“Robert Kanigel has written a tender paean to a lost world that called him out of his own time. On a bleak, treeless island, he unearths a buried linguistic treasure.”
— Dava Sobel author of Longitude and Galileo’s Daughter on On an Irish Island
On an Irish Island is a love letter to a vanished way of life, in which Robert Kanigel, the highly praised author of The Man Who Knew Infinity and The One Best Way, tells the story of the Great Blasket, a wildly beautiful island off the west coast of Ireland, renowned during the early twentieth century for the rich communal life of its residents and the unadulterated Irish they spoke. With the Irish language vanishing all through the rest of Ireland, the Great Blasket became a magnet for scholars and writers drawn there during the Gaelic renaissance—and the scene for a memorable clash of cultures between modern life and an older, sometimes sweeter world slipping away.
Kanigel introduces us to the playwright John Millington Synge, some of whose characters in The Playboy of the Western World, were inspired by his time on the island; Carl Marstrander, a Norwegian linguist who gave his place on Norway’s Olympic team for a summer on the Blasket; Marie-Louise Sjoestedt, a Celtic studies scholar fresh from the Sorbonne; and central to the story, George Thomson, a British classicist whose involvement with the island and its people we follow from his first visit as a twenty-year-old to the end of his life. On the island, they met a colorful coterie of men and women with whom they formed lifelong and life-changing friendships. There’s Tomás O’Crohan, a stoic fisherman, one of the few islanders who could read and write Irish, who tutored many of the incomers in the language’s formidable intricacies and became the Blasket’s first published writer; Maurice O’Sullivan, a good-natured prankster and teller of stories, whose memoir, Twenty Years A-Growing, became an Irish classic; and Peig Sayers, whose endless repertoire of earthy tales left listeners spellbound.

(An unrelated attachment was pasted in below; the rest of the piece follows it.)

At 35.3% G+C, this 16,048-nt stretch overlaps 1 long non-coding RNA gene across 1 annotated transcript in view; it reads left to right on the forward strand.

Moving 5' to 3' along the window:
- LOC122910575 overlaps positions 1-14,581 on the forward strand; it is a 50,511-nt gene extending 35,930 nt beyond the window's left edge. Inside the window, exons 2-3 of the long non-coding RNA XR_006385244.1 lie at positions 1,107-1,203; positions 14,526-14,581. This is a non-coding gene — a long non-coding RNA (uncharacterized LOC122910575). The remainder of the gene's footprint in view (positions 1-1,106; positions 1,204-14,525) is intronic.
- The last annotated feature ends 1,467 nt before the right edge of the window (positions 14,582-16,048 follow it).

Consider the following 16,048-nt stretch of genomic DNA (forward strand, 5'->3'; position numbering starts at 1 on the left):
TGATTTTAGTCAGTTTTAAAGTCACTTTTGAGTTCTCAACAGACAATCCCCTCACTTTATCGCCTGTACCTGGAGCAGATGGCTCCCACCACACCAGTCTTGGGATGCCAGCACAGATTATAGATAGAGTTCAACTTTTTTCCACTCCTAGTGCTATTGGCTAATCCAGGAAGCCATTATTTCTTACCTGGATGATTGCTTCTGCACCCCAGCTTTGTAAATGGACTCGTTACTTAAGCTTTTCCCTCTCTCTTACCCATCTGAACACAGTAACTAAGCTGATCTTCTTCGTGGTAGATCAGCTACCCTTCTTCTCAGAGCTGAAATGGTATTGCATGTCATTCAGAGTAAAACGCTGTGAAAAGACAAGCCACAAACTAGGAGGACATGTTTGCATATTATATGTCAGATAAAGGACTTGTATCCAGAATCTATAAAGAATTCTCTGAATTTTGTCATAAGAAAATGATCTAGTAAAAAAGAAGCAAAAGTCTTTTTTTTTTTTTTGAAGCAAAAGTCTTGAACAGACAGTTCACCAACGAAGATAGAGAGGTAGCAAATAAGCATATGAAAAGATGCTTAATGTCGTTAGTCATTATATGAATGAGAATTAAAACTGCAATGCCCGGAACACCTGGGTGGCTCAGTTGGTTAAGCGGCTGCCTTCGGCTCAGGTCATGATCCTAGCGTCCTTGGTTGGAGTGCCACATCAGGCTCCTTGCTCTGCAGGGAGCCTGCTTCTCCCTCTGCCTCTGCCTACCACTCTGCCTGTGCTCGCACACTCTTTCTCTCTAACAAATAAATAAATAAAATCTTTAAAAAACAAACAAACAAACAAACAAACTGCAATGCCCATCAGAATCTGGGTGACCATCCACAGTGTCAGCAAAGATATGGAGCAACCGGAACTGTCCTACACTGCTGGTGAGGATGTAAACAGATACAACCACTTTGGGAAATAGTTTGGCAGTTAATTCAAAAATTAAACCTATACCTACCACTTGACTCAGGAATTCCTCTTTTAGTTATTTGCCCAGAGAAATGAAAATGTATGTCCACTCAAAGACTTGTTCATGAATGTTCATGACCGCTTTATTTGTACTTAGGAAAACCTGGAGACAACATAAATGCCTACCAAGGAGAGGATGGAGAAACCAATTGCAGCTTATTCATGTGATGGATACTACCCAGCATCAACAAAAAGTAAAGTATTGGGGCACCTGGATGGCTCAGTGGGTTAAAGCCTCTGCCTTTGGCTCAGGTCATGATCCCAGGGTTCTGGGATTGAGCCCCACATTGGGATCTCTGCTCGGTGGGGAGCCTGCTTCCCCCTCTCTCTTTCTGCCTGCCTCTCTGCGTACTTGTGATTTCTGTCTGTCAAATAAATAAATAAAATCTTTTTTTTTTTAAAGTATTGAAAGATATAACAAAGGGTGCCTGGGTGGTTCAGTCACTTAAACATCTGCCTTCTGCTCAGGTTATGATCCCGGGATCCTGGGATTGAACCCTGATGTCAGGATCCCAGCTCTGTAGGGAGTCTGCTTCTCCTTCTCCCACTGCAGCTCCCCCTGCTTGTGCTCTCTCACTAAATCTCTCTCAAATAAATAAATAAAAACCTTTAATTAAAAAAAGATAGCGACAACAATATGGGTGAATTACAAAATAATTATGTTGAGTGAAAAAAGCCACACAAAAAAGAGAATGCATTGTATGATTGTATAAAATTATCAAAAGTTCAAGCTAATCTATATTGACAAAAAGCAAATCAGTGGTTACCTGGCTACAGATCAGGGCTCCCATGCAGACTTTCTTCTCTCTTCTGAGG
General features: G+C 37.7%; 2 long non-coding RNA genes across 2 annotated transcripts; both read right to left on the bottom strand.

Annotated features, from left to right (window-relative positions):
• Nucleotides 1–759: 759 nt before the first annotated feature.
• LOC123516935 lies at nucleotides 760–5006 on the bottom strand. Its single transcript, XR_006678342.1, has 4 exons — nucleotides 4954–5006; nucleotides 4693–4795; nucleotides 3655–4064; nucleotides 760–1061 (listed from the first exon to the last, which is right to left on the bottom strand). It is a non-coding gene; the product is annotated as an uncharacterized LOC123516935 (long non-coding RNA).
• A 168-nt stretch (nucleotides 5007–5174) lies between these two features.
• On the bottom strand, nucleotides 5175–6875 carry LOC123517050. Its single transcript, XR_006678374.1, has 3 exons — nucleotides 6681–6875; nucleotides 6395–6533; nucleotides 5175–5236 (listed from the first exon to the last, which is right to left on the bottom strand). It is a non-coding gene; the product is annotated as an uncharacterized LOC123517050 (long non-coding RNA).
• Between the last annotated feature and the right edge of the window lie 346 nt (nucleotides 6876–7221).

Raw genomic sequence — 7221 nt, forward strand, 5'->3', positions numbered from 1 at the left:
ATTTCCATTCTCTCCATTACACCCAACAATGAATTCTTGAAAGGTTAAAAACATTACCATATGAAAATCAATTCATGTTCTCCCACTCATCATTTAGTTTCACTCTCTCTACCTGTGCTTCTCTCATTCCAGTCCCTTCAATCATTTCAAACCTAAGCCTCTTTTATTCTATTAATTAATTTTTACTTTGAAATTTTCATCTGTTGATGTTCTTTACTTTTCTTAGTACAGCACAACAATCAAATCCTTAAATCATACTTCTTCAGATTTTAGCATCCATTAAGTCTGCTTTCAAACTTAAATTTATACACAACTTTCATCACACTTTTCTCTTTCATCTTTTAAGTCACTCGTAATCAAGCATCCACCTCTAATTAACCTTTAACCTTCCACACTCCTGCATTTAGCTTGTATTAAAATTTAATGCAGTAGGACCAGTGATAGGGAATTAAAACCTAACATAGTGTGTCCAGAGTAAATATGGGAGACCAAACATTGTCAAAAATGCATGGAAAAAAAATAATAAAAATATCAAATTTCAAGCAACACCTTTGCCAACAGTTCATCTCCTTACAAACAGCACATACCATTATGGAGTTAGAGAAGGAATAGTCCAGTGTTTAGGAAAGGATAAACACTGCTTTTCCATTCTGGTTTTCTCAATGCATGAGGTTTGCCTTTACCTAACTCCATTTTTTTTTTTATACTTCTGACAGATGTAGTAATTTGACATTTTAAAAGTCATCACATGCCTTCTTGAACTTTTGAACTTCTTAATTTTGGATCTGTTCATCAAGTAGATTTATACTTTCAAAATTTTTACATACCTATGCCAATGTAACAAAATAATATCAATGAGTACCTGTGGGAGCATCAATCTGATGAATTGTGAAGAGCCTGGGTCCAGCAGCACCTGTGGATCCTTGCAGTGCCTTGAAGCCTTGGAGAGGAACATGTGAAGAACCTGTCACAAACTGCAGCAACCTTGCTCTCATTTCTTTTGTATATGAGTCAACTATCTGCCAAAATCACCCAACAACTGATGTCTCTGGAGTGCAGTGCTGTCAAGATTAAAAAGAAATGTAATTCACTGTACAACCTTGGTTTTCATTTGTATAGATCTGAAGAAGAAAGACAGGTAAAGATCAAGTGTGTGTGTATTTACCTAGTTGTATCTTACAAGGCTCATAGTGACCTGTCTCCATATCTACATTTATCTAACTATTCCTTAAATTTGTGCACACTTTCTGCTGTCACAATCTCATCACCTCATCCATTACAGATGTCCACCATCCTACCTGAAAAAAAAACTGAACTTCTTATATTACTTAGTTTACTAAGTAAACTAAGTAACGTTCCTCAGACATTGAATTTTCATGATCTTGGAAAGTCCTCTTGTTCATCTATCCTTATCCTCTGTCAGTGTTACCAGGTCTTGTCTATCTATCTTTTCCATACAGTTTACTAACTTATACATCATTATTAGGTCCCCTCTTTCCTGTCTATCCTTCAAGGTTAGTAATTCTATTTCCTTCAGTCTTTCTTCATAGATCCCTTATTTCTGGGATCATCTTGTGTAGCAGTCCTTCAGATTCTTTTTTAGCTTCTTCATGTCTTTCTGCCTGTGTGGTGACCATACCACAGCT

As we get to know these men and women, we become immersed in the vivid culture of the islanders, their hard lives of fishing and farming matched by their love of singing, dancing, and talk. Yet, sadly, we watch them leave the island, the village becoming uninhabited by 1953. The story of the Great Blasket is one of struggle—between the call of modernity and the tug of Ireland’s ancient ways, between the promise of emigration and the peculiar warmth of island life amid its physical isolation. But ultimately it is a tribute to the strength and beauty of a people who, tucked away from the rest of civilization, kept alive a nation’s past, and to the newcomers and islanders alike who brought the island’s remarkable story to the larger world.